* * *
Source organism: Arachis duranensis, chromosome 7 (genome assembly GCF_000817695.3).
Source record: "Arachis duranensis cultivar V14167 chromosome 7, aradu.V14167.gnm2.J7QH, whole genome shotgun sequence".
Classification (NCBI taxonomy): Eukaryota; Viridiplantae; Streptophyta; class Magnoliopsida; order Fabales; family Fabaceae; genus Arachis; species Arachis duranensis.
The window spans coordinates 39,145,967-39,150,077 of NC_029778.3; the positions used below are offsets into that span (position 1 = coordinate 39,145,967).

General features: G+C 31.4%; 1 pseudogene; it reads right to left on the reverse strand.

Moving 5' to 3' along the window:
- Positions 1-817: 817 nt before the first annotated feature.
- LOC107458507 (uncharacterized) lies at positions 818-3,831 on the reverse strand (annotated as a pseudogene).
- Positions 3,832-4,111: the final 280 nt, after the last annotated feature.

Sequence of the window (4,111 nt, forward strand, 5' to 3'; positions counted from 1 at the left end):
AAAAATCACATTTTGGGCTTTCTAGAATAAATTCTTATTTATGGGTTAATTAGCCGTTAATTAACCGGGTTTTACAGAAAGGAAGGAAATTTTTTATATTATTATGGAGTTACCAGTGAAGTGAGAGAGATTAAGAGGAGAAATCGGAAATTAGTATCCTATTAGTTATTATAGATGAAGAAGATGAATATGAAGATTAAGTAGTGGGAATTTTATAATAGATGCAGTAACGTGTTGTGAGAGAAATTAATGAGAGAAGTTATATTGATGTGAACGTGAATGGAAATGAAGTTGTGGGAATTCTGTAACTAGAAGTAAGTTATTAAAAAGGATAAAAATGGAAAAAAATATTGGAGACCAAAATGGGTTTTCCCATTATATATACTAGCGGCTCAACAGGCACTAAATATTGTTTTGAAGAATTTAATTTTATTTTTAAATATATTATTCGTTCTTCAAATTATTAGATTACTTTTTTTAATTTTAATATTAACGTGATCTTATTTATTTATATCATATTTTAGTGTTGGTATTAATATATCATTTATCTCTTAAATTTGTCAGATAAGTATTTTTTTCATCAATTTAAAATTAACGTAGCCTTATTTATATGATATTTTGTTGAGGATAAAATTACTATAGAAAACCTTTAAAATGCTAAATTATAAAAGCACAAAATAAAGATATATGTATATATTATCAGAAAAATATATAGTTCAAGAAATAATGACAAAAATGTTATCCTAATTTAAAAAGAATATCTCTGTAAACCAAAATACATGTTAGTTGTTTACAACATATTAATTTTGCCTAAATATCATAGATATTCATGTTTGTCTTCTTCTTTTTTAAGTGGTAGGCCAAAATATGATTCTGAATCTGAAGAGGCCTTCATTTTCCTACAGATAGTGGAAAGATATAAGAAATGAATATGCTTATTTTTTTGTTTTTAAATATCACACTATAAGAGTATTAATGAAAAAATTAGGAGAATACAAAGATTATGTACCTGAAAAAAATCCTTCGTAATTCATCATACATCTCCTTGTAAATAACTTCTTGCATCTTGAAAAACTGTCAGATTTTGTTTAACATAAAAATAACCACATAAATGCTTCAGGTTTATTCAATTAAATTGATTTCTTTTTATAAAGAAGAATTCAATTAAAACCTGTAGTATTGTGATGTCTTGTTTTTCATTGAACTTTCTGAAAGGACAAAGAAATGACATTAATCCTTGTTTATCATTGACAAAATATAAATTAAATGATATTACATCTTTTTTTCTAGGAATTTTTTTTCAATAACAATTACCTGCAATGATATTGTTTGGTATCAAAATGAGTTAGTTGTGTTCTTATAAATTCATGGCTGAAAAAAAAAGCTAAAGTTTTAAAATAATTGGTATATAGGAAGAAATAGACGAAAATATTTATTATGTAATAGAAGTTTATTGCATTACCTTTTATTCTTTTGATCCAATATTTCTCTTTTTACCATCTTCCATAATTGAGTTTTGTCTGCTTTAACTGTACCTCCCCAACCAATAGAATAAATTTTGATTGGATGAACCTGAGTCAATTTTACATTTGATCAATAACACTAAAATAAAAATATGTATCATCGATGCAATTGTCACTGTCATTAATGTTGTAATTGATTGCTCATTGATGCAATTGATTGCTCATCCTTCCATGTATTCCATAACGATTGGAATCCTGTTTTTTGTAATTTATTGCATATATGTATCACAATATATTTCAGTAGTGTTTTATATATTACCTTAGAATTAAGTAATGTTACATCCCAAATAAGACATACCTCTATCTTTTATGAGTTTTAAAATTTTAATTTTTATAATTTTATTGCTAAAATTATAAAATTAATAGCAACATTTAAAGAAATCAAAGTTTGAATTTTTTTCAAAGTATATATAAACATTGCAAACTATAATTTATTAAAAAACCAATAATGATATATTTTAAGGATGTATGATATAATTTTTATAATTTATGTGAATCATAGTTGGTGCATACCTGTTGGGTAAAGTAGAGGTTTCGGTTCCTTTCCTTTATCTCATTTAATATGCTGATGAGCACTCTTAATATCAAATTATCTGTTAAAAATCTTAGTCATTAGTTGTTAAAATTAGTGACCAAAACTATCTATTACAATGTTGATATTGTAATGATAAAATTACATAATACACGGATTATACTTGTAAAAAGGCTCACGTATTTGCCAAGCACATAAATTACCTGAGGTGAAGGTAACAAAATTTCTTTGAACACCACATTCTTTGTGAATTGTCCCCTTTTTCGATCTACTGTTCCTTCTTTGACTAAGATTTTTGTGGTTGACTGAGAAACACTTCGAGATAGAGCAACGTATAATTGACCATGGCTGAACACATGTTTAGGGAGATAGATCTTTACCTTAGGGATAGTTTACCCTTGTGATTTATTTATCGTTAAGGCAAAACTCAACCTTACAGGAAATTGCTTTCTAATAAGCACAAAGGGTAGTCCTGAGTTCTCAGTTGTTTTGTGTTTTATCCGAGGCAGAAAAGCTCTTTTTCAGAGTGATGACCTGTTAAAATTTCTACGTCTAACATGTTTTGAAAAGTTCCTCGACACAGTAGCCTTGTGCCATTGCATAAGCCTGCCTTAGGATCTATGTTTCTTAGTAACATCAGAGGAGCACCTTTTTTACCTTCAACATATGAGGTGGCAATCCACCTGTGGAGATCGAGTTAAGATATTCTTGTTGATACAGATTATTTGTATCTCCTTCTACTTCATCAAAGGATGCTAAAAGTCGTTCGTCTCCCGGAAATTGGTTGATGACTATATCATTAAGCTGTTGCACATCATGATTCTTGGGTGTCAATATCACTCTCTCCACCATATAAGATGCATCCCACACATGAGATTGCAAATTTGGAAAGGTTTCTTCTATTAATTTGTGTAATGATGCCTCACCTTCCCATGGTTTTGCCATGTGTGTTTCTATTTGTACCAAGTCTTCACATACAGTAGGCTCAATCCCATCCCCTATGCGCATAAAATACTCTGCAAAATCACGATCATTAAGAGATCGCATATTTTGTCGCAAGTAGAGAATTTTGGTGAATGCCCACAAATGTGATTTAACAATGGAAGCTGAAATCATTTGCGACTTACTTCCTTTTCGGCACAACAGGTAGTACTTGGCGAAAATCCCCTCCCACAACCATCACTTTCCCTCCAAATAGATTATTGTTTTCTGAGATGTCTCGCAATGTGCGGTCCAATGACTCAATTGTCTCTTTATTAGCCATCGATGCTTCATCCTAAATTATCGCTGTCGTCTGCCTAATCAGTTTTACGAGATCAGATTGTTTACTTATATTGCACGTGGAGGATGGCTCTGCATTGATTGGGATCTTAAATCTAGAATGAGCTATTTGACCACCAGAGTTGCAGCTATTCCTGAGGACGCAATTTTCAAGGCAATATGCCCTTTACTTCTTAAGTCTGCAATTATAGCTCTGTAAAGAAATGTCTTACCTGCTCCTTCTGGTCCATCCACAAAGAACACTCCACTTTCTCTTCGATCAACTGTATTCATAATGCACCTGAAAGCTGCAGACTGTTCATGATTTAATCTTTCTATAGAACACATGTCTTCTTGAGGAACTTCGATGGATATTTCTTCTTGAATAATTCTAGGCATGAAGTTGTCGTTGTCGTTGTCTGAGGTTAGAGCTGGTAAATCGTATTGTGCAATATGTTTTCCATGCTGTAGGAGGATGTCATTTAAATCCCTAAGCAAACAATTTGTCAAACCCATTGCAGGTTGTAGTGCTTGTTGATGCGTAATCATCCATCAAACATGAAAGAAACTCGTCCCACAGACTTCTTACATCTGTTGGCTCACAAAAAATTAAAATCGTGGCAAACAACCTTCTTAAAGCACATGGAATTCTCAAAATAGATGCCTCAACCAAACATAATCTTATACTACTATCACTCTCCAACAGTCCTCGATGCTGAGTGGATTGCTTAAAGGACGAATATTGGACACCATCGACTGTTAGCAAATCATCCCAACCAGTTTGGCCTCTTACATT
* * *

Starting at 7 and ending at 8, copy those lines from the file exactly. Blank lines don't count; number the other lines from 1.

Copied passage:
- Positions 1-817: 817 nt before the first annotated feature.
- LOC107458507 (uncharacterized) lies at positions 818-3,831 on the reverse strand (annotated as a pseudogene).